Beginning with Tk 8.3, the entry widget has built-in hooks for validating the contents of an entry.By adding a little code to the entry widget, you can check the entered data on the fly.
DKF adds: If you have some complex string that you are needing to enter, then you might prefer to perform validation on some criterion other than a key press - it is easy to imagine that the requirement that an entry have a minimum of 4 characters in it will be violated when you are entering the first of them - and it is even possible that you will want several different kinds of validation, depending on whether it is triggered by a key press (when you check to see if the key is a reasonable thing at that point) or, for example, a focus-out (when you check to see if the contents really is valid overall.)A deeper question is how you report a validation failure to the user.
Popping up a dialog box to report the failure is probably not a good idea, especially if the user hasn't finished with the form just yet!
From what I've seen in practise and read in the likes of About Face, I'd say that the best technique is to be as lenient as possible with typing during the main part of the data entry, indicating failed validations using subtle hints (e.g. ]LV And using colors as indicators will of course be frustrating for someone who is blind (either legally or just color blind...).
by changing the colour of the associated label from the usual sedate black on grey to red on grey) and only when the whole form is accepted by the user should you perform any more stringent validation, and failures should be reported by sounding the bell (never neglect the power of aural feedback) and moving the focus to the first of the fields whose validations failed (though all should be marked.) Reserve dialog boxes for when a particularly complex and rarely-failed validation doesn't work, since dialogs are really disruptive to people's workflows and have only limited pedagogic value (these particular dialogs are also ideal candidates for being switched off individually by users.)[ AK -- Regarding aural feedback ... And people will not like it if their problems are announced to the world around them. When you have fields that are co-validated, you must always validate them as a group, even for trivial changes (since a change to one might make a previously invalid field become valid, or vice versa.)If you've taken the time to add an online-help system to your application, then that help should describe what sorts of validations are being done.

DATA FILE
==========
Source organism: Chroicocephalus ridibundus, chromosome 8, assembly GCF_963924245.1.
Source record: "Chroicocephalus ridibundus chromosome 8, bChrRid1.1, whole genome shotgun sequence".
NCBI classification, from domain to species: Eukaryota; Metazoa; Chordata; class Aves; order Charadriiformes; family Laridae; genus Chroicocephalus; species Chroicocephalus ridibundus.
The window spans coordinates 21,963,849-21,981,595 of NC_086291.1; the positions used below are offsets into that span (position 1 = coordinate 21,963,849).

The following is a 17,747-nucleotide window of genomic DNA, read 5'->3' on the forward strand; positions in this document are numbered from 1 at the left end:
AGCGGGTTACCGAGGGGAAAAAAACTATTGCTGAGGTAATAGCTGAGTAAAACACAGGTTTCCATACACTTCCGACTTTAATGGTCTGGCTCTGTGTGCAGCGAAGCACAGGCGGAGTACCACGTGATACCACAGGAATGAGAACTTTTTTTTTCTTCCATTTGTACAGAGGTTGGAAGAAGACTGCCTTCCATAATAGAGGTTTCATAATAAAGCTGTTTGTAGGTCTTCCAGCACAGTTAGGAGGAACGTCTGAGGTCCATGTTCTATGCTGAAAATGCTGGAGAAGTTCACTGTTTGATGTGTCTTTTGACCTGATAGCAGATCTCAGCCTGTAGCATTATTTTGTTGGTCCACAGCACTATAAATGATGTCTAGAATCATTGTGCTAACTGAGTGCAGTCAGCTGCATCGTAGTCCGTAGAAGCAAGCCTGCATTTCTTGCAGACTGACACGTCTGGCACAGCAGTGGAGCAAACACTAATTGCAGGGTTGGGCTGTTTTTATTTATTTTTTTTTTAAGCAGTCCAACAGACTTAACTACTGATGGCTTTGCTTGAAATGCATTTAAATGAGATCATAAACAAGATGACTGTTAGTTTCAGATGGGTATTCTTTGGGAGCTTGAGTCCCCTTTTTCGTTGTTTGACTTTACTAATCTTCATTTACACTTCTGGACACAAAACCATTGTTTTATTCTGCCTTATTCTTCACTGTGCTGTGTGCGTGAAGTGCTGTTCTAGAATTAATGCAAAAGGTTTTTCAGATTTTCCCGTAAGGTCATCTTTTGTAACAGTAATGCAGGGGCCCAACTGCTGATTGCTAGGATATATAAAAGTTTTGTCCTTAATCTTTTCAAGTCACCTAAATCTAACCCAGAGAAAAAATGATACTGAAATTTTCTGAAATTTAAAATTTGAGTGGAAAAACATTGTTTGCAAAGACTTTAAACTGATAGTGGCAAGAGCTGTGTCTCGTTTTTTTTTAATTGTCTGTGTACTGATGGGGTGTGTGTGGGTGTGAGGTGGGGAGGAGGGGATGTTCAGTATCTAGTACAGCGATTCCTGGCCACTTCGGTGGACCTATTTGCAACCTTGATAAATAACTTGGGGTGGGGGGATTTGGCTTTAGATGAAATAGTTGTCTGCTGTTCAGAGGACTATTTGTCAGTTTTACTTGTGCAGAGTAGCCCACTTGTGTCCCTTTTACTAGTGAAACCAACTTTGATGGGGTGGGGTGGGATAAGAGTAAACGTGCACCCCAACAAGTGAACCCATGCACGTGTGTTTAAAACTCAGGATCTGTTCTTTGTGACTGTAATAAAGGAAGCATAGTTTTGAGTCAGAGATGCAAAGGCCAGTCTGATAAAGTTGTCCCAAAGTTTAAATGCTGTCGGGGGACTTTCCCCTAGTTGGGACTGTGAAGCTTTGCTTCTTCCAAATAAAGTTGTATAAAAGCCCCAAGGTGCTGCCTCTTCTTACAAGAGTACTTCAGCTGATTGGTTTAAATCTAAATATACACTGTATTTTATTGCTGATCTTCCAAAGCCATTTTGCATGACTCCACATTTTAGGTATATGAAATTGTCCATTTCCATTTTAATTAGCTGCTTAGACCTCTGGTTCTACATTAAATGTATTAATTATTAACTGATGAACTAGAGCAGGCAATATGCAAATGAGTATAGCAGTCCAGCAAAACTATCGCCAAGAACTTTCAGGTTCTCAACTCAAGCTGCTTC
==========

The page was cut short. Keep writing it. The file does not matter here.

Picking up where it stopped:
Like that, anyone who forgets how a particular validation is done (from their perspective obviously; only a programmer would like to see the regexp being used!
) can remind themselves with the press of a key or the touch of a button.
KBK observes further: At one point, I had a customer who wanted an entry field that would validate a time of day (HH: MM: SS); actually, since the application was for video processing, the time also included a frame count within the second, but that's not really relevant to the discussion.
Feel free to add more validation examples that you find useful.
Also, be aware that Wcb is a script library that you may find useful for these sorts of things.
It is worth noting that some of the regular expressions look a little odd.
The Real Number expression, for example, will allow -9.9.e-9 if you are checking any string with ''regexp' (which is why I've replaced it with a simpler validator - DKF.) But you cannot progressively build up to that string. ) The validation command must be defined in the context of the mode defined by the -validate switch.